Snark: to annoy or irritate

"Snark" has been in English language dictionaries since at least 1906, and Lewis Carroll used the word to describe a mythological animal in his poem, The Hunting of the Snark (1874). Most recently, the word has come to characterize snappish, sarcastic, or mean-spirited comments or actions directed at those who annoy or irritate us.

At first, this blog was just going be a place to gripe, but because it's more satisfying to take action than it is to merely complain, now most of the posts/reposts suggest ways to get involved in solving problems.

Monday, April 16, 2012

Where Are the Investigators?

are the investigators?
A message from CREDO Action:  Back in January, President Obama announced during the State of the Union speech the creation of a new financial crimes task force to investigate the crimes and misdeeds that led to the economic collapse and "hold accountable those who broke the law."

Yet, despite the enormity of the issue, its direct impact on millions of Americans and the widespread nature of crimes and wrongdoing, the new financial crime unit has been allocated a paltry 55 staff members to undertake this enormous task.1
And now we're hearing from insiders in Washington DC, that the full complement of 55 promised investigators — which is already not nearly enough — haven't even been deployed to the task force.
Election year promises aren't nearly enough. President Obama needs to prove his commitment to the financial crimes task force is real and provide the task force with the resources it needs to investigate Wall Street criminals.
After the much smaller savings and loan scandal of the '80s approximately 1,000 FBI agents and dozens of federal prosecutors were assigned to prosecute related cases2. And 100 FBI agents were tasked with investigating the Enron scandal3, which involved just one company and caused none of the economy-wide damage we've seen since the collapse of the housing bubble.
The 55 investigators promised to the financial crimes task force is not nearly enough. And to find out that President Obama hasn't delivered on those investigators, let alone resourced the effort at the levels appropriate to the biggest financial fraud in U.S. history, is shocking.
President Obama's record on Wall Street accountability is abysmal. But because of enormous grassroots pressure from activists like you and polling that suggests he needs to take on Wall Street as a part of his election campaign, we have a real opportunity to move President Obama to meaningful action on Wall Street accountability. Time, however, is running out.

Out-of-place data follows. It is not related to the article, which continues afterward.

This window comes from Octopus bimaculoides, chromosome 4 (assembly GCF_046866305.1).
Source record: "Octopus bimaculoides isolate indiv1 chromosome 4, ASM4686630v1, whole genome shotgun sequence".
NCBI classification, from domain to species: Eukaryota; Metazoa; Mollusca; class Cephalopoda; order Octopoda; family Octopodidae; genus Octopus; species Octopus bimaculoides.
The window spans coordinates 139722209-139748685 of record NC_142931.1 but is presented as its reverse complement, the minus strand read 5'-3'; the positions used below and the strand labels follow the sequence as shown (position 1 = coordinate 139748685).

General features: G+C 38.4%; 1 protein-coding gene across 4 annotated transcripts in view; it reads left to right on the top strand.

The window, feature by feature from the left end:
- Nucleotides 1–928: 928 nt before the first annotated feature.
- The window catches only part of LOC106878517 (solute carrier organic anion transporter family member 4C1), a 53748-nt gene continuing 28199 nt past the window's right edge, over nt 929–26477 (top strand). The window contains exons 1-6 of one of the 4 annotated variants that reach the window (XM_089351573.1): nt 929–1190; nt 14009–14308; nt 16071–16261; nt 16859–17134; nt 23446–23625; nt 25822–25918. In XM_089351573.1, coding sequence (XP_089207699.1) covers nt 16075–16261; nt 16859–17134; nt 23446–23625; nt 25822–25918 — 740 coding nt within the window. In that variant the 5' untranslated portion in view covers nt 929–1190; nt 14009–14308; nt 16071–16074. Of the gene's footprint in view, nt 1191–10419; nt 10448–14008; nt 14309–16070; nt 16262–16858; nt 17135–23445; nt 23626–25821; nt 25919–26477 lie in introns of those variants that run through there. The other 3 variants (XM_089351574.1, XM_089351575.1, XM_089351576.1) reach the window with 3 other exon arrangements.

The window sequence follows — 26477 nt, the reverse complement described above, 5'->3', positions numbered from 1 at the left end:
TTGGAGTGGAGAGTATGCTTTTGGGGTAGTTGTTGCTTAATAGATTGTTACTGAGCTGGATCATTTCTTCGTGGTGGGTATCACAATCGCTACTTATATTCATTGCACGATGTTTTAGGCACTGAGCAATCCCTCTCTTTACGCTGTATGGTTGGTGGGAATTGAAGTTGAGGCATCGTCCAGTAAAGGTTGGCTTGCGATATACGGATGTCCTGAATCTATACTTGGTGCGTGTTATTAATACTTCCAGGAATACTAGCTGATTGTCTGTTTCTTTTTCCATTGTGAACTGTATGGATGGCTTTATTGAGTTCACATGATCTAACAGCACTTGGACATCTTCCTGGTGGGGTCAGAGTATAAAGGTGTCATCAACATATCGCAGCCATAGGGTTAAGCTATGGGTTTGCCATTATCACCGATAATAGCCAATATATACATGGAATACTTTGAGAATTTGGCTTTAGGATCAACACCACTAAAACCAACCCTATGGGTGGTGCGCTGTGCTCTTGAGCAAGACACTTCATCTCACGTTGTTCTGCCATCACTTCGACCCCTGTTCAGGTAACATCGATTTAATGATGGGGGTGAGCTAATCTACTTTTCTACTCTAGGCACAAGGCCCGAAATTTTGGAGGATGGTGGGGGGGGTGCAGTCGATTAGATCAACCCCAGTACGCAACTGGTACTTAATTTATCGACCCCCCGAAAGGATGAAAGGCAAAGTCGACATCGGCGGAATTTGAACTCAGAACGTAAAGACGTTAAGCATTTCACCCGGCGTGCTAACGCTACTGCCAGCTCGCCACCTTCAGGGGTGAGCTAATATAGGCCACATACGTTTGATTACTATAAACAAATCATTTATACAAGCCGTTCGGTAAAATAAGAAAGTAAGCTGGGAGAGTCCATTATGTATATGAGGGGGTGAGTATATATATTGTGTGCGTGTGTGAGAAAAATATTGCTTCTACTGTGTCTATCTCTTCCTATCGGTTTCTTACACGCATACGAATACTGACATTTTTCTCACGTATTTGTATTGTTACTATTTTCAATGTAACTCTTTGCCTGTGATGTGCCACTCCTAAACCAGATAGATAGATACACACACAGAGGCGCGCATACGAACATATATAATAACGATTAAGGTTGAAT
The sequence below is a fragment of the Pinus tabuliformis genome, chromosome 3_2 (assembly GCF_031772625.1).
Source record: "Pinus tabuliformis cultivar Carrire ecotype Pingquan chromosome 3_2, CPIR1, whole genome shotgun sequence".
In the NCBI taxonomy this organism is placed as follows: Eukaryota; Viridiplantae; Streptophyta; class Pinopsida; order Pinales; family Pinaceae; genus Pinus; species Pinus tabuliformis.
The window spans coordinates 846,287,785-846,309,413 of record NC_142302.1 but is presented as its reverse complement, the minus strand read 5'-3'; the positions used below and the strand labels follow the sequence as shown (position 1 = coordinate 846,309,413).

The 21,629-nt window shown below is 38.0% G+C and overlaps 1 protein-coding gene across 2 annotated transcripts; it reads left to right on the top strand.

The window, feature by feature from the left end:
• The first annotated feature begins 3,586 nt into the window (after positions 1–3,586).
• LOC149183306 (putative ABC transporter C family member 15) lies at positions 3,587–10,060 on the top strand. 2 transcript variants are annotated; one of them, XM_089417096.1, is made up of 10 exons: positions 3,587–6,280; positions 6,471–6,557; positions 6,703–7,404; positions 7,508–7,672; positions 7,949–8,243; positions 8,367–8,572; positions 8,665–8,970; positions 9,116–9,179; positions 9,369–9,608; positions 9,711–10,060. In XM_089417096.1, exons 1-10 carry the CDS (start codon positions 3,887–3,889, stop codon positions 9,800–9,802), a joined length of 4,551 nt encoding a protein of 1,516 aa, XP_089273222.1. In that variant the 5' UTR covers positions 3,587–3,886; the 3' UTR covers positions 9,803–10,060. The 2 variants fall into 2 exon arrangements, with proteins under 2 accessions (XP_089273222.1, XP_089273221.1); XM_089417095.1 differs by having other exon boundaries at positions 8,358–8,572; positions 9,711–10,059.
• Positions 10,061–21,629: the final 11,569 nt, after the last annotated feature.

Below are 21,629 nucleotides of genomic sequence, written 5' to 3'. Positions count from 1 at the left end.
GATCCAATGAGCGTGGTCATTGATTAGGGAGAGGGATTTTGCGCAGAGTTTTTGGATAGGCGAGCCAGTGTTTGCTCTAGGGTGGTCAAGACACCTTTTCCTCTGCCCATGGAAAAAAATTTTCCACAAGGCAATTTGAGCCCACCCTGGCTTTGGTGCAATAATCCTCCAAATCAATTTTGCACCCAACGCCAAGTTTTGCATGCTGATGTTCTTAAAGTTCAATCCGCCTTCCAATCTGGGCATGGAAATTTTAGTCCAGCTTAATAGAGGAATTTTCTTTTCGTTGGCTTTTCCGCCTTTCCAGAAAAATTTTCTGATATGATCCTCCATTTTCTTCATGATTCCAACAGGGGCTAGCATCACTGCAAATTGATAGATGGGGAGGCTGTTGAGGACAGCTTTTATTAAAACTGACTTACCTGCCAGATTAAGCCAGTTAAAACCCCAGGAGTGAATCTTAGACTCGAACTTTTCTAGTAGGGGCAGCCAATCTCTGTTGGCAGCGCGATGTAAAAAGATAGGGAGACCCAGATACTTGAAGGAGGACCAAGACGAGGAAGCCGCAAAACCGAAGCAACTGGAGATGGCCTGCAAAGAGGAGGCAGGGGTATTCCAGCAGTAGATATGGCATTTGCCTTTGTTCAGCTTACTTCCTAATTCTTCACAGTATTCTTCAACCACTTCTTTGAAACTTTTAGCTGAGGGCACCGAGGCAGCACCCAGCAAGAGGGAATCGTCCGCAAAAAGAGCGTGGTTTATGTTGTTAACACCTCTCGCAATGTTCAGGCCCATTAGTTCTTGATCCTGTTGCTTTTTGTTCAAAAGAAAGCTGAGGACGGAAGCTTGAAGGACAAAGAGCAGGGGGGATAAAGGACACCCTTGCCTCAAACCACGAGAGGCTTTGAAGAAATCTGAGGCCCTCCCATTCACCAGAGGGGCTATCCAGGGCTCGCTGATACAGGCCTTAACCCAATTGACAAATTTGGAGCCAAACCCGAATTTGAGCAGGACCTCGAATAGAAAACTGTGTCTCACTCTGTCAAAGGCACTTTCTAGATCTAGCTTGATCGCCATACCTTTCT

President Obama's first task force at the Department of Justice did little if anything to prosecute Wall Street for crimes that led to the financial crisis. But because of your activism, he announced a new task force and named progressive champion and New York Attorney General Eric Schneiderman one of its five co-chairs.
Now we need to pressure the White House to give that task force the resources it needs to pursue justice. Without sufficient staff to conduct thorough investigations, it's hard to see how this task force could bring indictments quickly or even beforesStatutes of limitations run out.
The economic crisis we're in demands a response commensurate with the damage done by Wall Street crooks. But the 55 promised investigators don't even come close to being adequate. If the White House hasn't even followed through on its promise of a paltry 55 investigators, it's clear that massive pushback is needed to get the level of staffing we truly need to bring Wall Street criminals to justice.
Aside from the appointment of Attorney General Schneiderman, none of the other co-chairs of the new task force has done literally anything that achieves our goal of holding banks accountable or prosecuting bankers for criminal activity.
In fact, three of his co-chairs served on the earlier failed Department of Justice task force that the new investigation was created to supersede.
In an election year when we know the Obama reelection campaign wants to frame his race as opposing the candidate of the one percent, President Obama will be particularly sensitive to public perception of whether his efforts to hold Wall Street accountable are meaningful and represent the full force of his office.
We want, and our country needs, indictments. The collapse of the housing bubble led directly to the economic crisis we're in. But not one of the Wall Street crooks who drove our economy off a cliff has gone to jail. And without aggressive investigations and prosecution for misconduct, none of them will.
President Obama needs to give the Department of Justice task force the resources required to launch a serious investigation that will bring about real accountability before the statutes of limitations run out for Wall Street's crimes.
It's been months already. We can't waste any more time. We must act now before we lose our opportunity to do anything significant at all.
Tell President Obama: 55 investigators are not enough. We need 20 times more staffing to launch a real investigation into Wall Street's crimes. Click the link below to automatically sign the petition:
Thank you for standing up for Wall Street accountability.
Becky Bond, Political Director
CREDO Action from Working Assets

1. "Details Emerge of New Financial Fraud Unit ," Huffington Post, 01-26-12.
2. FBI Deputy Director John S. Pistole's statement before the Senate Judiciary Committee, 02-11-09
3. "In Past Financial Crises, Fewer Pursued In Courts," NPR, 08-14-11.

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